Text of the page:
Talking to The Journey’s Director Nick Hamm on Facing Ireland’s History Head-on

Belfast-born producer-director Nick Hamm has worked mostly in British television, although he's also directed theater and movies. As a filmmaker, he's drawn to stories that are contemporary, set close to home and involve real-life characters. 2011's Killing Bono was a comedy about teenage rockers upstaged by the Dublin schoolmates who founded U2. Hamm's new movie, The Journey, is a sometimes comic drama that fictionalizes a pivotal 2006 van ride shared by two confirmed enemies: Sinn Fein leader Martin McGuinness (Colm Meaney) and Democratic Unionist Party (DUP) founder Ian Paisley (Timothy Spall). Also portrayed are Britain's then-Prime Minister Tony Blair (Toby Stephens) and a British intelligence agent, played by the late John Hurt in one of his final roles.

Hamm visited Washington in June to screen The Journey at the United States Institute for Peace. The next day, he talked to The Credits about the movie, which opens wider on July 7. The interview, which has been edited for length and clarity, began with the director's interest in making a movie about the trip that drove the peace process in his home territory.

“I wanted to tell a story about Northern Ireland which had good news rather than bad news. I particularly wanted to tell this story of these two guys. Because it was a unique political friendship. And it hadn't seemed to me to be celebrated in the right way. This was a friendship that not only worked, but it achieved real results. People stopped killing each other because of it.”

Has Belfast changed?

I think it's changed a lot. It's now a much more cosmopolitan, much more internationalist place. And it's got a whole new generation growing up that knows nothing about the conflict. Whose idea of it is historical, just like anybody else's.

It's hard to achieve peace. It's harder still to keep it. And both of the men who led that are not there anymore. They're both dead.

One of them, Martin McGuinness, was alive when you started this project. Did that influence how you worked on it?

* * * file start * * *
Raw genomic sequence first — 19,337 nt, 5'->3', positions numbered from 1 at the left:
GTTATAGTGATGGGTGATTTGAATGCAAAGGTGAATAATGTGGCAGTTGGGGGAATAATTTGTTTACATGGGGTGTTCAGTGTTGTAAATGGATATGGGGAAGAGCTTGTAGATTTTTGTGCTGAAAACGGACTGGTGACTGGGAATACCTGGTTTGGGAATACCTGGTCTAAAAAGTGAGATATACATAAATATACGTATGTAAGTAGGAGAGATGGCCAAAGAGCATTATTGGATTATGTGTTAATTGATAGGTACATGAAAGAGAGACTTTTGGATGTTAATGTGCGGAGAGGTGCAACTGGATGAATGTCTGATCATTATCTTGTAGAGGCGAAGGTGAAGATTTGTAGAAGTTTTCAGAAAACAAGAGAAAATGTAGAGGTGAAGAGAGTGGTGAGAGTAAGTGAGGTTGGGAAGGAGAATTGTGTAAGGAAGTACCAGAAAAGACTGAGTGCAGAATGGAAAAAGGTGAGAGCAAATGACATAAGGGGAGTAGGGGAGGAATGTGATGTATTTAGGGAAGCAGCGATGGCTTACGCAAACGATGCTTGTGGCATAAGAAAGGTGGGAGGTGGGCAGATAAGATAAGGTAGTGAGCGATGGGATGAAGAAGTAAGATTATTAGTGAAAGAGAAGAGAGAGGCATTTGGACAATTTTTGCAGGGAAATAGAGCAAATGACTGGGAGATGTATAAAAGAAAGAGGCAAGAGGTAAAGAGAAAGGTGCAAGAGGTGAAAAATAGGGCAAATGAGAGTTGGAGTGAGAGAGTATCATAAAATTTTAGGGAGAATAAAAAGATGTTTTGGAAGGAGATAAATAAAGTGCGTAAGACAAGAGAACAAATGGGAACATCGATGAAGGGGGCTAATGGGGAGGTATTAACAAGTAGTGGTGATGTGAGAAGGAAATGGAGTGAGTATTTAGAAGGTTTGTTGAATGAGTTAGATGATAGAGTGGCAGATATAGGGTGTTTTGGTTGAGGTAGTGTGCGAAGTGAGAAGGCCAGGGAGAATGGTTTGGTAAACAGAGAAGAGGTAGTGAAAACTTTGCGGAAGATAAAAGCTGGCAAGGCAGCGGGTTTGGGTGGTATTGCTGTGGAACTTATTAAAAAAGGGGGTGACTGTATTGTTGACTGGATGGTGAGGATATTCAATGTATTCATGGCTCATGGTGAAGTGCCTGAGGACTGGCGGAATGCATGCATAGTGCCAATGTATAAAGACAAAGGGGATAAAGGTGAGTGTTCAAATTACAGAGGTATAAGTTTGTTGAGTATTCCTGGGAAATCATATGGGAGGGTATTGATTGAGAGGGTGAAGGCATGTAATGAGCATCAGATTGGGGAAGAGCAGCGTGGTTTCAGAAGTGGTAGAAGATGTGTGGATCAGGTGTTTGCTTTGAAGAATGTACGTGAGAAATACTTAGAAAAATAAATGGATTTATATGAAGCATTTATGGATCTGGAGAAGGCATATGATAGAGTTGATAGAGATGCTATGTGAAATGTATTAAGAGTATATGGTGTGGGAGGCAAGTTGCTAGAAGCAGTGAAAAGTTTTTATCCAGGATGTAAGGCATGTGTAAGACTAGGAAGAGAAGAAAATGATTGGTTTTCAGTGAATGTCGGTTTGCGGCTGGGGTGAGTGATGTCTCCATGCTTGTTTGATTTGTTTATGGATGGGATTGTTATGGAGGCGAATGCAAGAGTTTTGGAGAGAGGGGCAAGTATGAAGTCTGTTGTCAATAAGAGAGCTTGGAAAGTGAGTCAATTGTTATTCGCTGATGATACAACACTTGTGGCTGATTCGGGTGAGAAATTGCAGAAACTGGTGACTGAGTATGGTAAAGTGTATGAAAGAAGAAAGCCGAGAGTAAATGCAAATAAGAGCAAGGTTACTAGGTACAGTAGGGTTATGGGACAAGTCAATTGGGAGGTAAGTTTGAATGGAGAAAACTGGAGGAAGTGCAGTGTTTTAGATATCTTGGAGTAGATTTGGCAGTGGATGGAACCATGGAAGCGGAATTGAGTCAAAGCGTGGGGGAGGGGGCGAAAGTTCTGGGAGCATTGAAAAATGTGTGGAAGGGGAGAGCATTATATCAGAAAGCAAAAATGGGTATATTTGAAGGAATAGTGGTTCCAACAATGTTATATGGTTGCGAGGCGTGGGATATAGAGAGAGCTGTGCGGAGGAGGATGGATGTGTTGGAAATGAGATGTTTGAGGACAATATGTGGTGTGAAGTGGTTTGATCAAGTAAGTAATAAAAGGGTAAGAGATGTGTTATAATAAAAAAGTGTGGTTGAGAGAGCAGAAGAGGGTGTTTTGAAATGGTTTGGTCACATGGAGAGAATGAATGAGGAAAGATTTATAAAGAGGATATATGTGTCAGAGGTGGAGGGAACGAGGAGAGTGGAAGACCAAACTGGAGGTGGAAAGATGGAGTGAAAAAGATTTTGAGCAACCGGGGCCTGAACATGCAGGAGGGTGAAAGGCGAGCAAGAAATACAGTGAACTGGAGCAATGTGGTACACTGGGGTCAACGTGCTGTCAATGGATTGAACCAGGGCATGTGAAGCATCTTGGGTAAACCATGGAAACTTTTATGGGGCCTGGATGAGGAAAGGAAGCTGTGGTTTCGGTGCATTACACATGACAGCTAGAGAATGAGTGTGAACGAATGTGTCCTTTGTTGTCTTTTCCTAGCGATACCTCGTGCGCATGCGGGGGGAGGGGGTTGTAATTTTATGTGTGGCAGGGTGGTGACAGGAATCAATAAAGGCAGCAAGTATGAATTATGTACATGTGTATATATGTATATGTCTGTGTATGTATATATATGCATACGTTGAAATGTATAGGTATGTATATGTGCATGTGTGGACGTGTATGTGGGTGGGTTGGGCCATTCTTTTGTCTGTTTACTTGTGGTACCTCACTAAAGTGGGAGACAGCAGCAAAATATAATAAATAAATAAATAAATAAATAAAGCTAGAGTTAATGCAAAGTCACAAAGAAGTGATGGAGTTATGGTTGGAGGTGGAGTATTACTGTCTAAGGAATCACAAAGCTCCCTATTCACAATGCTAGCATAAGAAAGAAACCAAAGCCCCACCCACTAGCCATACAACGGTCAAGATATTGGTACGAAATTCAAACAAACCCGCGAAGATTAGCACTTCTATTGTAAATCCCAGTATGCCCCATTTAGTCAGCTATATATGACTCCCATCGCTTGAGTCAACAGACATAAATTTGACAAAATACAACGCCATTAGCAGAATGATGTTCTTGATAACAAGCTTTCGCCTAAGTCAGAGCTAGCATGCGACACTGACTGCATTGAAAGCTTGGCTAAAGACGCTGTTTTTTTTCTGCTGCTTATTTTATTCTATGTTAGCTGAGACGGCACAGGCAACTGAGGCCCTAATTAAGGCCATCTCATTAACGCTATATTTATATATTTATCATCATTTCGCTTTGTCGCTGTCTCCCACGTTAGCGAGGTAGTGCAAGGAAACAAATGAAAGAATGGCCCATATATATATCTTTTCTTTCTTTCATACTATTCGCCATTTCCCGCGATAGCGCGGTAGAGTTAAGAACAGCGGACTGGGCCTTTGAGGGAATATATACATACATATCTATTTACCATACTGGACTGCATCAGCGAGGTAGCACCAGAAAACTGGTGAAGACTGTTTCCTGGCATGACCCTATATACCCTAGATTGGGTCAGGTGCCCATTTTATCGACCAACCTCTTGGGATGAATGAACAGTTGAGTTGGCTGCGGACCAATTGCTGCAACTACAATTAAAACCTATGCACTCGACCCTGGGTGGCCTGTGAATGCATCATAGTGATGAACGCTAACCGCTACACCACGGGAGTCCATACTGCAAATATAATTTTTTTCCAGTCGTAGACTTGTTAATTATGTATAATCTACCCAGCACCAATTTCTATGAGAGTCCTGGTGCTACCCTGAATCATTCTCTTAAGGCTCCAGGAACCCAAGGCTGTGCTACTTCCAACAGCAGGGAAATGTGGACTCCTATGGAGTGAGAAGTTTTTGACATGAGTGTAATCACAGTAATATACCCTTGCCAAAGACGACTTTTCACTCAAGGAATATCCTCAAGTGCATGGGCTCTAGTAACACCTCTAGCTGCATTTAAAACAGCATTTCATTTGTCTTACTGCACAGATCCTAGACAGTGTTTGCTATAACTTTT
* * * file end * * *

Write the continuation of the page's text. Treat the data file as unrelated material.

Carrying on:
It didn't at all. But I did go and see him. I also met the Paisley camp. What was interesting about talking to McGuinness was learning how important that relationship was to him. They both enjoyed each other's company. To the point where McGuinness was one of the last people to visit Paisley in hospital before he died. And also went to the funeral. Mrs. Paisley invited him to say a prayer at the coffin. This was a relationship that wasn't just public.

Yet in the movie, Paisley doesn't seem especially likable.

That's the thing. He's not. But don't forget that both men were pretty much disliked by anybody outside his own constituency. People in the UK hated McGuinness. They thought he was responsible for some of the worst bombings and atrocities on the English mainland.

But they didn't like either of them. Paisley did stand up in the middle of the European Parliament and call the Pope an Antichrist. There's video of it. And I didn't soften that. I was quite happy to present this truculent, ideologically pure individual who just didn't want to know McGuinness. So McGuinness at the beginning seems much more human and hopeful and honest. But by the end, they both open up.

Did you help develop Colin Bateman's script?

Yeah. We worked on it together. We had the idea because we knew that for years politicians from different parties in Northern Ireland traveled together. Just to insure some sort of mutual safety. So some moron wouldn't blow them up.

It was never talked about. Because they couldn't get off the plane with their mortal enemies. Sometimes one party would stay on the plane until the other got off. They didn't want to be seen walking through the airport together.

When you see a piece that's just two people talking to each other for 90 minutes, you think it must have been conceived as a play.